The last five MVPs of the McDonald's High School All-American Game include three players-- LeBron James, Dwight Howard and J.R. Smith--who never set foot on a college basketball court and have contracts and endorsements worth a combined $200 million, or nearly the gross domestic product of Tonga.
And the other two MVPs, J.J. Redick and Josh McRoberts? Let's just say they enjoy rewarding but slightly less lucrative gigs. After a late October practice Redick, a Duke senior, and McRoberts, a freshman, are motoring down Erwin Road in Durham, N.C., their oversized frames jammed into the front seats of Redick's 2001 Toyota Corolla. As they make the leafy milelong journey from Cameron Indoor Stadium to East Campus, home to the freshman dorms, Redick cranks up Journey's Don't Stop Believin' while doing his duty as college hoops' most recognizable chauffeur. "It seems like J.J.'s always driving me around," says the 6'10" McRoberts, his knees up near his chin, "and I'm always paying for his gas."
Rules are rules, after all, and carpooling is just one of the customs that might collectively be called the Duke Way. Blue Devils coach Mike Krzyzewski has never allowed his freshmen to have cars on campus, the better to build their ties with the team's upperclassmen and, as assistant coach Johnny Dawkins puts it, "create help situations and trust, all the things we're going to use on the court." The notion may seem quaint, but it works. "That five to 10 minutes a day is easy bonding time, and Josh has become one of my best friends," says Redick, who took McRoberts home with him to Roanoke, Va., and visited the freshman at his home in Carmel, Ind., over the fall break.
Whether they make a return trip to the Hoosier State and cut down the nets at next April's Final Four in Indianapolis will depend largely on whether the nation's best senior class (led by All-Americas Redick and Shelden Williams) can persuade the country's most decorated freshman class to embrace the Duke Way. "That's the key thing," says Coach K, who counts only one sophomore (guard DeMarcus Nelson) and no juniors among his top 10 players. "The things we do are so ingrained in these seniors, but for half the team it's their first time. It really puts a lot of pressure on the older guys to teach."
After coming up short of a national title the past three years (the last two times as No. 1 seeds), Duke's six seniors can't wait around for all five scholarship rookies to ease into the college game. "We don't have time for some of those guys to go through the same ups and downs we did," says Redick.
Adds Krzyzewski, laying down the challenge that could define his team's season, "The freshmen are going to have to win some games for us." To get to that point they must pass through a fascinating process of discovery that's unfolding day by day, practice by practice, cramped car ride by cramped car ride.
IN SOME WAYS Duke's freshmen appear to have been assembled as much by a diversity-seeking admissions director as by a Hall of Fame basketball coach. "I don't think we could get a more different group of five people," says forward McRoberts, a smooth Midwesterner with eye-popping athleticism who most likely would have been the first high school player drafted had he chosen to turn pro. "For a big guy he has incredible ball skills," says Krzyzewski, "and he understands the game the way Christian Laettner and Danny Ferry did." When the Blue Devils, including the incoming freshmen, gathered to watch the NBA draft, their eyes widened at some of the prep-to-pro picks. "Probably every college team in the country watches [the draft] and thinks, Man, that could have been one of us, but I always saw myself playing college basketball," says McRoberts, who will start for Duke immediately.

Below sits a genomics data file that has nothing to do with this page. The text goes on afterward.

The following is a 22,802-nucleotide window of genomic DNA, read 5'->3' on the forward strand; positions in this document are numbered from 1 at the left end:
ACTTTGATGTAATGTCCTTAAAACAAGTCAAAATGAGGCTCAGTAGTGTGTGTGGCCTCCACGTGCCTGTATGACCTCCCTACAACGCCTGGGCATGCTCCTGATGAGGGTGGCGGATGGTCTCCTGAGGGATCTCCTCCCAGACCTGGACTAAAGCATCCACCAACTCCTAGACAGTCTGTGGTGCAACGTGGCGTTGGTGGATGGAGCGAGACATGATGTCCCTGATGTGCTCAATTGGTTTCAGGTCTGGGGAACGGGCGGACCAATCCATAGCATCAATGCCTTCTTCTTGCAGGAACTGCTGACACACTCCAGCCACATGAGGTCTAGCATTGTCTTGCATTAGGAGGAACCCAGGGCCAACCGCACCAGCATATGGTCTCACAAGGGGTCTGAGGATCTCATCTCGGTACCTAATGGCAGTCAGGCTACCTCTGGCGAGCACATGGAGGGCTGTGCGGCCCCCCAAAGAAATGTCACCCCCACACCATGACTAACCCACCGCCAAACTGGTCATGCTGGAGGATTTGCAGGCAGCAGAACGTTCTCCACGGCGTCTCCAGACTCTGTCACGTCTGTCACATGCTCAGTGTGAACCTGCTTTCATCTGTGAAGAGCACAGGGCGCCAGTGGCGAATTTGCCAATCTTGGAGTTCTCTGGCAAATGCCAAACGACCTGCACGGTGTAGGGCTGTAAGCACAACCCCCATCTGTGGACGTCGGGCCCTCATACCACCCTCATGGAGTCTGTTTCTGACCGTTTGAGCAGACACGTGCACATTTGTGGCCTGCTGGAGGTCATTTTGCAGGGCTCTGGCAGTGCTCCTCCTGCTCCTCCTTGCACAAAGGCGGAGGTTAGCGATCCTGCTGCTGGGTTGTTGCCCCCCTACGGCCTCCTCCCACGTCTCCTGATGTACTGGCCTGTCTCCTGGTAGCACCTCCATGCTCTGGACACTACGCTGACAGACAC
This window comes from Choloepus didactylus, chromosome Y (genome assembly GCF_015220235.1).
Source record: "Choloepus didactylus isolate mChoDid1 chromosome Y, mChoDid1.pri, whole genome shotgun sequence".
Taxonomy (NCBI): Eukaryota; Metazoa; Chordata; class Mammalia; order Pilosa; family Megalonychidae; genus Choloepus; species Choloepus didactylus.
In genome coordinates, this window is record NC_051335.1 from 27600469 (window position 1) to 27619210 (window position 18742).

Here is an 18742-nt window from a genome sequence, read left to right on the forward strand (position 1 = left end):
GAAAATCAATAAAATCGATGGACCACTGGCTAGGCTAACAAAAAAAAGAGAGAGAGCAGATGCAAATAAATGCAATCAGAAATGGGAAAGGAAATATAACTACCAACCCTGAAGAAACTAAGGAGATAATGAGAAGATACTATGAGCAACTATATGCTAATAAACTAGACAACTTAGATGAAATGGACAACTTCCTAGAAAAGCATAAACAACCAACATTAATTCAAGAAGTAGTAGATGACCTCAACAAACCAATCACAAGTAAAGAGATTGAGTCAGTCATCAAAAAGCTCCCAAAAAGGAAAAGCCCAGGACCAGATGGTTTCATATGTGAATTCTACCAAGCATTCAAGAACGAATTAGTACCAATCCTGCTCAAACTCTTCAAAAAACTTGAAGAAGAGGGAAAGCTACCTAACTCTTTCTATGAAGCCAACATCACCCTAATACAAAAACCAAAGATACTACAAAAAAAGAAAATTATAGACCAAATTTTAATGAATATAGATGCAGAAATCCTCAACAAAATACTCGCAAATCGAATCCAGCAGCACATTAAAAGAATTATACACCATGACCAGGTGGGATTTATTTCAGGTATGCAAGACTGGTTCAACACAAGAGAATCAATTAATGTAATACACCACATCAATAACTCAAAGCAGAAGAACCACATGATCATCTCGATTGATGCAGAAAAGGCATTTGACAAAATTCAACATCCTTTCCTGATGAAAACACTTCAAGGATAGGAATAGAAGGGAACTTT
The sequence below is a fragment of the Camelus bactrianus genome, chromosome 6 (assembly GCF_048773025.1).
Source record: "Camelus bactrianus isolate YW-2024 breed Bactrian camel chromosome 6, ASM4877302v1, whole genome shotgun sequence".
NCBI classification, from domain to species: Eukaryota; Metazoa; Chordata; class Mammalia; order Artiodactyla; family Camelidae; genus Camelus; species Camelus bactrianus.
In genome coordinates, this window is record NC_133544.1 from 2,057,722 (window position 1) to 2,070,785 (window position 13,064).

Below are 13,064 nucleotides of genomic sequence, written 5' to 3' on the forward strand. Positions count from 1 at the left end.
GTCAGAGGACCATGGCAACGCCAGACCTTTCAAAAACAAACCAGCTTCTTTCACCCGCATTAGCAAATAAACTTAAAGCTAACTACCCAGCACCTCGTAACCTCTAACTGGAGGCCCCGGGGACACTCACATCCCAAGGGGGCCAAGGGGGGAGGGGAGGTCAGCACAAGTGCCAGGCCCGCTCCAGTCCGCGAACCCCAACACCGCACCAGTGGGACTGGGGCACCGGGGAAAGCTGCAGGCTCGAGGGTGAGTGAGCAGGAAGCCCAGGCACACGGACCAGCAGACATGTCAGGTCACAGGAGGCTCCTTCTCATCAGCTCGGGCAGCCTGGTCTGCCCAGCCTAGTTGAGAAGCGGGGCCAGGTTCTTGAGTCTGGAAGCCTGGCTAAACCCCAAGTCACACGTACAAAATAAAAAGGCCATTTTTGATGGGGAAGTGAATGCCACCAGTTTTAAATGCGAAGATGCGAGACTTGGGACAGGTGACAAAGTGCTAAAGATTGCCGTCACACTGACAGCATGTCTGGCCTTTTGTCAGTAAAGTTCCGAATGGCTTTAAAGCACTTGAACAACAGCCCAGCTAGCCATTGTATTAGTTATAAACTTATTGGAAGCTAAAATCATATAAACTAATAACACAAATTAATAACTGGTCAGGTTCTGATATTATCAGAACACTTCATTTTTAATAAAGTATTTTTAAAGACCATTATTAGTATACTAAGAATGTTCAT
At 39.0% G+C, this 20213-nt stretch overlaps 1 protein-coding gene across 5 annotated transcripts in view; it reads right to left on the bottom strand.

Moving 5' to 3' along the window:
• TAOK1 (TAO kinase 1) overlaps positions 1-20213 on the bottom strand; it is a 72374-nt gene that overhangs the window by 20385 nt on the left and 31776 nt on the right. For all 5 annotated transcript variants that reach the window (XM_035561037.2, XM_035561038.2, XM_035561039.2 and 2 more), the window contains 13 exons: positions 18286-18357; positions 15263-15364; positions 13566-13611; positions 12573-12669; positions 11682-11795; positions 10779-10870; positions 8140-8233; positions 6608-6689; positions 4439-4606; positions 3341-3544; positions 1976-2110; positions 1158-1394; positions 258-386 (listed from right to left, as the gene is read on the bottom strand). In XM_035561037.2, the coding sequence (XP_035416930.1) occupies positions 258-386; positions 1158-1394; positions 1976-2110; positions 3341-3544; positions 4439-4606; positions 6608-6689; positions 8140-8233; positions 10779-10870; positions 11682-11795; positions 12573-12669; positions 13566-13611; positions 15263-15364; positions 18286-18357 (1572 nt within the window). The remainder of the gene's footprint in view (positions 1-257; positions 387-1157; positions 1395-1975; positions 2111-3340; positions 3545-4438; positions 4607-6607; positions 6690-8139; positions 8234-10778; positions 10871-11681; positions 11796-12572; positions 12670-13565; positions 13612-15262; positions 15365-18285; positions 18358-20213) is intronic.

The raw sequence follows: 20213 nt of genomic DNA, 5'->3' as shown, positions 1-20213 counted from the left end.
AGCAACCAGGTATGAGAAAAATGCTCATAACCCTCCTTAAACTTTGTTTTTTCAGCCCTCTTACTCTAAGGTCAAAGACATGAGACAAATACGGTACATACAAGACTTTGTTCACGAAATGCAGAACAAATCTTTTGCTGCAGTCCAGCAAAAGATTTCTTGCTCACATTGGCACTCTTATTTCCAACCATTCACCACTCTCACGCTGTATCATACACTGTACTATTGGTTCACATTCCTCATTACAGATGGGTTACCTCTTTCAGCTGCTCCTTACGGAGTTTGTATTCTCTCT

As agonizing decisions go, that was almost as hard as the one that faced Greg Paulus. A 6'1" point guard at Christian Brothers Academy in Syracuse, he was New York State's Mr. Basketball--and also happened to be one of the nation's top-rated quarterback. Paulus could have played both sports at Notre Dame, but in the end he opted for the Blue Devils, promising Krzyzewski that he would focus on hoops. "I love the camaraderie of football," Paulus says, "but basketball is where my heart is."
For now Paulus will have to settle for quarterbacking during the basketball team's touch-football games and competing with senior Sean Dockery for the starting point guard spot. Noting Paulus's confidence, Redick predicts the freshman will succeed him as "most hated Duke player" by opposing fans. But Redick also sees him as "the next great Duke point guard," not least because of Paulus's court vision. Indeed, one great advantage Paulus may have is that the Duke offense is based less on set plays than on the kind of reads a quarterback must make on the gridiron (box, page 59).
The other freshmen will come off the bench, but Coach K says they'll get significant playing time in a rotation that goes 10 deep. Martynas Pocius, a 6'4" guard from Lithuania by way of the Holderness School in Plymouth, N.H., may be the Blue Devils' quickest player, and his relentless style has inspired some to compare him with Manu Ginobili. "I'll never have to tell Marty to take it strong," Krzyzewski says.